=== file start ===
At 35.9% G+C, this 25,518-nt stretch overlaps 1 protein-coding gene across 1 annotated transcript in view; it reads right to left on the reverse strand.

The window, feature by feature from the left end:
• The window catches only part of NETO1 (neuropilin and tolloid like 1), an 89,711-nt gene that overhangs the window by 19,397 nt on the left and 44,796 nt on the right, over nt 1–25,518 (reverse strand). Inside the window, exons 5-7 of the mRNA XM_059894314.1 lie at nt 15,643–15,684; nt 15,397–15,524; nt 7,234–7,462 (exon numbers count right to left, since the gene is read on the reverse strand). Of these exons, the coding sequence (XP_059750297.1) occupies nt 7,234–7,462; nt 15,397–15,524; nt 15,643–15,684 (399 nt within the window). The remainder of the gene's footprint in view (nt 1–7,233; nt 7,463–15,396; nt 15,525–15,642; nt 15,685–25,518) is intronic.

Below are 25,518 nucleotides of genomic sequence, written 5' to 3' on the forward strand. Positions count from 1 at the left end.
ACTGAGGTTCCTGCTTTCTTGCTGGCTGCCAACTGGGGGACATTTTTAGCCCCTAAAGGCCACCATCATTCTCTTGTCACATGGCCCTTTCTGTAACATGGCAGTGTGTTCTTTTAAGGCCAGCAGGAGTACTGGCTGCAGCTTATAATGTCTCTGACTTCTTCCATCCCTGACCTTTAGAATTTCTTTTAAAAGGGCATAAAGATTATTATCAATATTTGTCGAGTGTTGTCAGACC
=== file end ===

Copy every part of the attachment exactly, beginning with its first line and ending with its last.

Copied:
At 35.9% G+C, this 25,518-nt stretch overlaps 1 protein-coding gene across 1 annotated transcript in view; it reads right to left on the reverse strand.

The window, feature by feature from the left end:
• The window catches only part of NETO1 (neuropilin and tolloid like 1), an 89,711-nt gene that overhangs the window by 19,397 nt on the left and 44,796 nt on the right, over nt 1–25,518 (reverse strand). Inside the window, exons 5-7 of the mRNA XM_059894314.1 lie at nt 15,643–15,684; nt 15,397–15,524; nt 7,234–7,462 (exon numbers count right to left, since the gene is read on the reverse strand). Of these exons, the coding sequence (XP_059750297.1) occupies nt 7,234–7,462; nt 15,397–15,524; nt 15,643–15,684 (399 nt within the window). The remainder of the gene's footprint in view (nt 1–7,233; nt 7,463–15,396; nt 15,525–15,642; nt 15,685–25,518) is intronic.

Below are 25,518 nucleotides of genomic sequence, written 5' to 3' on the forward strand. Positions count from 1 at the left end.
ACTGAGGTTCCTGCTTTCTTGCTGGCTGCCAACTGGGGGACATTTTTAGCCCCTAAAGGCCACCATCATTCTCTTGTCACATGGCCCTTTCTGTAACATGGCAGTGTGTTCTTTTAAGGCCAGCAGGAGTACTGGCTGCAGCTTATAATGTCTCTGACTTCTTCCATCCCTGACCTTTAGAATTTCTTTTAAAAGGGCATAAAGATTATTATCAATATTTGTCGAGTGTTGTCAGACC